I decided to come to Georgetown after hearing a professor at GAAP weekend tell a roomful of anxious type-A high school seniors that at Georgetown they ask students the hard questions. At age 18, I was just precocious and pompous enough to think that that is what a college education should be about, and I’m grateful for the wildly confident and misconstrued notions I had then, because it led me to say yes to Georgetown and yes to endeavoring into the hard questions. The professor was right, they certainly ask you the hard questions at Georgetown, but I thought he had meant solely in the classroom. And yes, I have been asked to think about hard things in class. I’ve grappled with complicated and uncomfortable issues of race, gender, bias, and politics in chalk filled rooms as voices of dissent bounced off the walls. But the hardest questions I’ve been asked were never while sitting at a desk in front of a professor.
They were questions I found in quiet moments and private corners. Late at night amongst blurred edges, and nestled between oblivious and wandering bodies. They were questions of fearsome uncertainty as difficult to answer as to define. How do you move forward? After a death, after a terror attack? How do you handle stress? How do you overcome issues of mental health, both your own and those around you? How do you let yourself be taken care of? I do not have the answers to all of these questions, nor do I think any answer that worked at one time will always be the right one, but the most important thing I learned in college was that it starts with openness and togetherness. With wearing the community you’ve created not as a shield, but a blanket to keep you warm on the coldest of nights.
In reflecting on my college experience and moments where I was asked these hard questions, my entire freshman year comes to mind. Some of the hardships seem laughable now, I’ve certainly dealt with much worse since then, but at the time they felt like the world was falling apart, and in a way it was. The world as I had known and experienced it was shifting. I was outgrowing the smaller softer world I’d comfortably taken shelter in, like a crab molting. Outgrowing your world is a natural phenomenon, but before you realize this, it can feel not like your world is expanding, but rather crumbling. Growth and ruin are easily mistaken.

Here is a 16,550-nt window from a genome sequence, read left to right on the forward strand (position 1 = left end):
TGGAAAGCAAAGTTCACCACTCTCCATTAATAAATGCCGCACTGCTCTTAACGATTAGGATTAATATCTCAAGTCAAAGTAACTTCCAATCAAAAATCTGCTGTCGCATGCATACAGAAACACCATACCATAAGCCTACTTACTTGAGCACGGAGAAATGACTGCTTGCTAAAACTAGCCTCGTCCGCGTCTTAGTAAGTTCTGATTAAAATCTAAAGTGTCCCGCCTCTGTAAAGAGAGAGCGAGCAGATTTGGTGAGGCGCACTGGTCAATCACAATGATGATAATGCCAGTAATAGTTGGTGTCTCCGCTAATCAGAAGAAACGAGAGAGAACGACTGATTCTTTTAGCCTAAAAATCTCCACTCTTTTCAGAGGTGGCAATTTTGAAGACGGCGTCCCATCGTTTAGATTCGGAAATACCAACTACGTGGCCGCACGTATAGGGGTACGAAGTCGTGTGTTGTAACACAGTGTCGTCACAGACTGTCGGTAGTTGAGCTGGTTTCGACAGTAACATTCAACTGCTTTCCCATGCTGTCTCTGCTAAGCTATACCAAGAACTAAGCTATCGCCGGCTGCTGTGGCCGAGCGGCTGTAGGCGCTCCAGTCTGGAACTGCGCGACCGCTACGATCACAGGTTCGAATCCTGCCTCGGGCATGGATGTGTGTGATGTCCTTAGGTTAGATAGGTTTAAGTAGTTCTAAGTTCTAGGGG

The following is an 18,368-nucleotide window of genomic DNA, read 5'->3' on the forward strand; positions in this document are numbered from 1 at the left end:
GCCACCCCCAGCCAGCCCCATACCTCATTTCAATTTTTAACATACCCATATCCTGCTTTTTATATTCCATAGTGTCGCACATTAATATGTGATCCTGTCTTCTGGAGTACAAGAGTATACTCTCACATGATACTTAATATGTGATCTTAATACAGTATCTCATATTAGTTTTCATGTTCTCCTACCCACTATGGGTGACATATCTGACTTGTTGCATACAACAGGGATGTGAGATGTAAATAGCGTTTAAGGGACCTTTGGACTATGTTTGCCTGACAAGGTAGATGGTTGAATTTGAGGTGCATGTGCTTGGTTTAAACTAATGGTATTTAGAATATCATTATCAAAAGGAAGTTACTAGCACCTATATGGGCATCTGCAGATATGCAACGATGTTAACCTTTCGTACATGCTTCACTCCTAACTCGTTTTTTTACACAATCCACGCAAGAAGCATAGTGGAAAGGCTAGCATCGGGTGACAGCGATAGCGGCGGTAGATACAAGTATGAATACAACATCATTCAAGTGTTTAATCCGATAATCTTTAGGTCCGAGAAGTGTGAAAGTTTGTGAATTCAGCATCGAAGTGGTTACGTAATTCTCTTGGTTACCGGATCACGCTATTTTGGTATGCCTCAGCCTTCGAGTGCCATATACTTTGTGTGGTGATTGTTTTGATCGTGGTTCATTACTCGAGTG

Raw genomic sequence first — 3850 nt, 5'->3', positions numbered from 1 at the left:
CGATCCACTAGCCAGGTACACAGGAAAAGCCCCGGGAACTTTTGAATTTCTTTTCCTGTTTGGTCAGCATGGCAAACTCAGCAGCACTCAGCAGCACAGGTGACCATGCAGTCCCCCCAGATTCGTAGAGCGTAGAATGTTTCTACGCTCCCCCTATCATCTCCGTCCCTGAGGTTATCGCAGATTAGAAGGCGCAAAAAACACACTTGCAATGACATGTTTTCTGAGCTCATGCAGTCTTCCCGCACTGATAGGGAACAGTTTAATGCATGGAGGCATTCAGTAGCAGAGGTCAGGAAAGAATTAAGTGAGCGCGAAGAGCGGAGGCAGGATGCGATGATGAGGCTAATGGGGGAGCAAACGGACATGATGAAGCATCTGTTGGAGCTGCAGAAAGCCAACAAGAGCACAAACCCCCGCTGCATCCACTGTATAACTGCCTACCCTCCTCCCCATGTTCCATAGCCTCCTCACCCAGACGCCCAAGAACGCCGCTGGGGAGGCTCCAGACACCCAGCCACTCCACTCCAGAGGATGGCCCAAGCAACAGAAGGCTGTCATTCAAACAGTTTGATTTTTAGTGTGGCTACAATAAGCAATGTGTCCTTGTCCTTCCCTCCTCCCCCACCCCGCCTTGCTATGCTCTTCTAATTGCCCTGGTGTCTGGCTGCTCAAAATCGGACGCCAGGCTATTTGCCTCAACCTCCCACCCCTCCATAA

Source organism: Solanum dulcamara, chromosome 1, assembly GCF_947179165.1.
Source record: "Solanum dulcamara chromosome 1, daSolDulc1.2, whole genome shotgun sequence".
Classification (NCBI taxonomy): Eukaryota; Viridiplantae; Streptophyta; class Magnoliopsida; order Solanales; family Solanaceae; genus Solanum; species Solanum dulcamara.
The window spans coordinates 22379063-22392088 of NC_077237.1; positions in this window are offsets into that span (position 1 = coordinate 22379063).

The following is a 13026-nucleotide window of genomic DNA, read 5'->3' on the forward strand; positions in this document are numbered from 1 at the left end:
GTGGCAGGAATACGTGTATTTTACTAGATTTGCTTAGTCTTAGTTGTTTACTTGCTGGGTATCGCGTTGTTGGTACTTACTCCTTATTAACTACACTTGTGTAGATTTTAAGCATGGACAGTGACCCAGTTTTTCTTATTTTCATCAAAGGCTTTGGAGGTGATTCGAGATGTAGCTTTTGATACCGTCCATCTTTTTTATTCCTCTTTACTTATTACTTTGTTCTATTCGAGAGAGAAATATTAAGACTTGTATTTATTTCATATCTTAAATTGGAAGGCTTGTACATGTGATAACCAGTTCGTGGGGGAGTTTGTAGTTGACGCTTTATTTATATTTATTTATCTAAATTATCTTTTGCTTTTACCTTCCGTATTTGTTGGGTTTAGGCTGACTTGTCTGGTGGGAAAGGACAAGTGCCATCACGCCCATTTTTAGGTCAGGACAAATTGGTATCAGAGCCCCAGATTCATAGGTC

Freshman year I was embraced by people I barely knew, as I got mono, as my grandfather died, as they caught the Boston Marathon bomber and I could finally breath a sign of relief that my family was no longer in immediate danger. There are countless times I experienced heartbreak, loss, and fear throughout all four years, but the reason that freshman year comes so vividly to mind is that the support I have received everyday since I got here, was still shocking to me then. It had yet to become second nature that I deserved and would always receive this type of unwavering support. And it is this unwavering support that is the beginning of how to answer the hard questions that have been asked of us and that I hope we will continue to ask ourselves everyday outside the confines of these ivy covered walls. My biggest and best realization came senior year when I finally and fully recognized how very little I truly know, and how very truly what I do know and what I have accomplished have been in large part due to the countless people who have helped, held up, and supported me along this journey.